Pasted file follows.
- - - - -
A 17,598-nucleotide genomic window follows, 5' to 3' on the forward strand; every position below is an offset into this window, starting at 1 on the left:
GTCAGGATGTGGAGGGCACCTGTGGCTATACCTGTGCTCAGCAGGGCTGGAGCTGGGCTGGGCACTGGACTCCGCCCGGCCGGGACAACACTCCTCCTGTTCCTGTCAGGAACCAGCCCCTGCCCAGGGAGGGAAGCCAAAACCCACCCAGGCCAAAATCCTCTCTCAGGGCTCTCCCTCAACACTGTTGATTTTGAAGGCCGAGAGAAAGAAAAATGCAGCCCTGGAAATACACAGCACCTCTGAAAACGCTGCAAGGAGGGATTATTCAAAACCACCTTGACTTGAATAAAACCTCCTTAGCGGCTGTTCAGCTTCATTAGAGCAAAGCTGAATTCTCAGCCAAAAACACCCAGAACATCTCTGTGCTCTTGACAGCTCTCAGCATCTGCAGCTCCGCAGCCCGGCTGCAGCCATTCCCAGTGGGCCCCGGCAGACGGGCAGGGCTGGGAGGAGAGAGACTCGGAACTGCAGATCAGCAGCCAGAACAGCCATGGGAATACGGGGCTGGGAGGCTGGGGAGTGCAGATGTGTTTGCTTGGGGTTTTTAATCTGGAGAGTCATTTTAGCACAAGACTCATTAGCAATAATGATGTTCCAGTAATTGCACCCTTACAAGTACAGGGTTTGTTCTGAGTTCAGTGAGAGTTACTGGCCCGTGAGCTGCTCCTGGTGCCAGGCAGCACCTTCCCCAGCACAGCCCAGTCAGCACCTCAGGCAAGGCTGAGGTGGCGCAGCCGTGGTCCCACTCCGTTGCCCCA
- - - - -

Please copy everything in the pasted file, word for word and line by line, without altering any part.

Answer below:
A 17,598-nucleotide genomic window follows, 5' to 3' on the forward strand; every position below is an offset into this window, starting at 1 on the left:
GTCAGGATGTGGAGGGCACCTGTGGCTATACCTGTGCTCAGCAGGGCTGGAGCTGGGCTGGGCACTGGACTCCGCCCGGCCGGGACAACACTCCTCCTGTTCCTGTCAGGAACCAGCCCCTGCCCAGGGAGGGAAGCCAAAACCCACCCAGGCCAAAATCCTCTCTCAGGGCTCTCCCTCAACACTGTTGATTTTGAAGGCCGAGAGAAAGAAAAATGCAGCCCTGGAAATACACAGCACCTCTGAAAACGCTGCAAGGAGGGATTATTCAAAACCACCTTGACTTGAATAAAACCTCCTTAGCGGCTGTTCAGCTTCATTAGAGCAAAGCTGAATTCTCAGCCAAAAACACCCAGAACATCTCTGTGCTCTTGACAGCTCTCAGCATCTGCAGCTCCGCAGCCCGGCTGCAGCCATTCCCAGTGGGCCCCGGCAGACGGGCAGGGCTGGGAGGAGAGAGACTCGGAACTGCAGATCAGCAGCCAGAACAGCCATGGGAATACGGGGCTGGGAGGCTGGGGAGTGCAGATGTGTTTGCTTGGGGTTTTTAATCTGGAGAGTCATTTTAGCACAAGACTCATTAGCAATAATGATGTTCCAGTAATTGCACCCTTACAAGTACAGGGTTTGTTCTGAGTTCAGTGAGAGTTACTGGCCCGTGAGCTGCTCCTGGTGCCAGGCAGCACCTTCCCCAGCACAGCCCAGTCAGCACCTCAGGCAAGGCTGAGGTGGCGCAGCCGTGGTCCCACTCCGTTGCCCCA